The world rejoices, including this woman in Japan
That's my top-line reaction to Election 2020: Stepping Back From Tyranny, the sequel that blew the pants off its progenitor, Election 2016: Racism is Back and it Brought Misogyny Along for Laughs. Composing a post to articulate my feelings from this week has been a challenge, because those feelings run the gamut. But relief, yeah. That's the biggest thing.
Going into Tuesday, I had convinced myself that I wasn't all that worried. Clearly, the Joe Biden/Kamala Harris ticket was going to win, there was no possible way President VonClownstick had enough people in his basket of deplorables to match the rest of us, not after the 63 million people that voted for him last time saw how he actually performed for nearly a full presidential term. Sure, he and his corrupt minions were going to try every bit of ratfuckery that they could think of to suppress the vote and cheat their way to "victory," but, I told myself, we had the numbers. We would turn out a record-breaking tsunami of votes that would prove more than enough to counter the cheating.
In the end, I may have been right about the result, but I wasn't right about my confidence. I was lying to myself—I was worried. And it manifested as a knot in my guts Tuesday evening and really kicked into high gear when things were still too close to call Wednesday morning. The bastard was actually getting more votes than last time. Millions more.
It was dumbfounding. The logical portion of my brain was calm, I knew that circumstances remained favorable and that because of the pandemic the Republicans' favored methods of committing election fraud would be largely neutered. But my emotional condition was fraught. Like, I'm sure, many others around the country and around the world (and perhaps even some extraterrestrial observers, who knows), I found myself in a kind of stasis, continually either watching TV news coverage or reading Twitter feeds, needing to see updated results. (I call it Kornacki Syndrome.) It was exhausting, but I wasn't really aware how much so. By the time Saturday morning rolled around, I had gotten, I don't know, maybe eight or ten hours of sleep over the roughly four-day period, snatched in bits of two hours at a time and lightly enough that I was never far from waking up to check Twitter again. When all the press outlets called Pennsylvania and Nevada, confirming a Biden victory, it was like a string was cut. The tension relaxed and I fell asleep, deeply enough to have weird dreams and keep me out of commission for the entire rest of Saturday. Except for a brief interregnum to feed the cats, who had awoken me with unsubtle demands, I slept from around 9 in the morning until 2:30am.
The sleep was refreshing. I'm able to put my mind off the news. I read fiction most of the day and was able to be completely immersed in the book. The grip of anxiety that has been a constant companion for four years isn't gone—we've still got 73 days until Joe and Kamala take over, and you know it's going to be a rough transition—but it's vastly improved.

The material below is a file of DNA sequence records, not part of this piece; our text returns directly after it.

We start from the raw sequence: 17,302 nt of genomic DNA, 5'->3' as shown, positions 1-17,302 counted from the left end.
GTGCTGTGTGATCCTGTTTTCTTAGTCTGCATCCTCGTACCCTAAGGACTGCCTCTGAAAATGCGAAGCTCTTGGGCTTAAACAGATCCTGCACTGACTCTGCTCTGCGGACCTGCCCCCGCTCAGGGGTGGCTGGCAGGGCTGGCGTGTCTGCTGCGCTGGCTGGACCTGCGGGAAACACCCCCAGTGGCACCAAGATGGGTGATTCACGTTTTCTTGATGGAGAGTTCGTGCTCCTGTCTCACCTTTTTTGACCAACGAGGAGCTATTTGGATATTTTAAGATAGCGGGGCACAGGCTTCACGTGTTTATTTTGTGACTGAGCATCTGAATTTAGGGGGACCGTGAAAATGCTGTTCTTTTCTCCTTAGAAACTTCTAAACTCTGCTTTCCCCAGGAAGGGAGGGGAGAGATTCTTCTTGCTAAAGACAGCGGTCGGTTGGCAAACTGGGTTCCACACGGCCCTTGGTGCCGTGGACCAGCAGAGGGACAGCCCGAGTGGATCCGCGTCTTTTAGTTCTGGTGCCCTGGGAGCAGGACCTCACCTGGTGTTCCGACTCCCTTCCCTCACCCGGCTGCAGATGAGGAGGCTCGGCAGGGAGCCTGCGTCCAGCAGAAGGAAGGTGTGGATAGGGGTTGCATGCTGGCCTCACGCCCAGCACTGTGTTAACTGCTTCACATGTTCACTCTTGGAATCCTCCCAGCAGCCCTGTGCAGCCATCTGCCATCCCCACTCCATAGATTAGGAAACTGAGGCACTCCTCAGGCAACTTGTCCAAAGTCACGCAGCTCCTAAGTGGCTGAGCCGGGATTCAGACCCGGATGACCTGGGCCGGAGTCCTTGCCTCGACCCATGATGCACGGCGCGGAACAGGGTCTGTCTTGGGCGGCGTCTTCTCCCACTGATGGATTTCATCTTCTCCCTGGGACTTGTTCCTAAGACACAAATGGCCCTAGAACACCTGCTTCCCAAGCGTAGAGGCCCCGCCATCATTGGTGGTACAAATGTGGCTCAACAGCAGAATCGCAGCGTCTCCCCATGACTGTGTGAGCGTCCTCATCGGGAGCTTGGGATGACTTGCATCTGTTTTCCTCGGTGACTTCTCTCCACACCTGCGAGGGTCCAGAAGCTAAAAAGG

But there's more, too. The flood of feelings includes several distinct emotive states.
Pride in the passion displayed by so many of the 75 million voters that got us here. A kind of relish in the success of efforts like that of fairfight.com to combat voter suppression and turn out people who historically haven't really participated. Glee in the utter foolishness of the Trump campaign's attempts at lawsuits to throw out votes. Even a kind of patriotic satisfaction in the power of an engaged electorate to overcome the forces of propaganda and fascism. Hope for a reform that will come with not only Biden and Harris leading the way, but with a score or more of outstanding congresspeople, including my own representative Pramila Jayapal, newly-elected Mark Kelley, Adam Schiff, and Val Demmings pushing for a better future.
On the flip side, though, there's fear. Fear of the more volatile cohort in Trump's fanbase, who will not take this well. Fear for the future, as 70 million Americans have shown themselves to be perfectly OK with authoritarian rule. Confusion about those Americans, a large portion of whom are almost certainly not evil but brainwashed; how does that happen, can they be reached, are they too far gone? Are they able to come to the realization that they've been conned, or are they too damaged? (Of course, a not-insignificant percentage of them know exactly what they were doing and are ruled by some combination of greed and hate and self-loathing, be they the likes of Mortimer Duke or George Zimmerman, and I've long accepted that we'll never be fully rid of them.) Outrage and disgust that there are pockets of this country that simply refuse to evolve; Americans this week reelected or elected for the first time some truly horrible people to both houses of Congress—Mitch McConnell, an evil man with no redeeming qualities, was handily reelected by the citizens of Kentucky; Lindsey Graham, an obsequious toady that is clearly being blackmailed, easily regained his seat; Devin Nunes, a Russian asset, is returning to the House. Louie Gohmert, Jim Jordan, Matt Gaetz, Cathy McMorris-Rodgers, Joni Ernst, James Inhofe, and Darrell Issa—all terrible people—were all reelected.
We've done the most important thing. We've ousted Trump and given the United States the opportunity to fortify itself against potential future autocratic leaders. But there's a long way to go to bring this country into a worthy future, and parts of it may have to be dragged along kicking and screaming.
But for now, relief.
I just watched John Oliver's show from tonight and, naturally, he makes some of these points a lot better than I. Please to enjoy.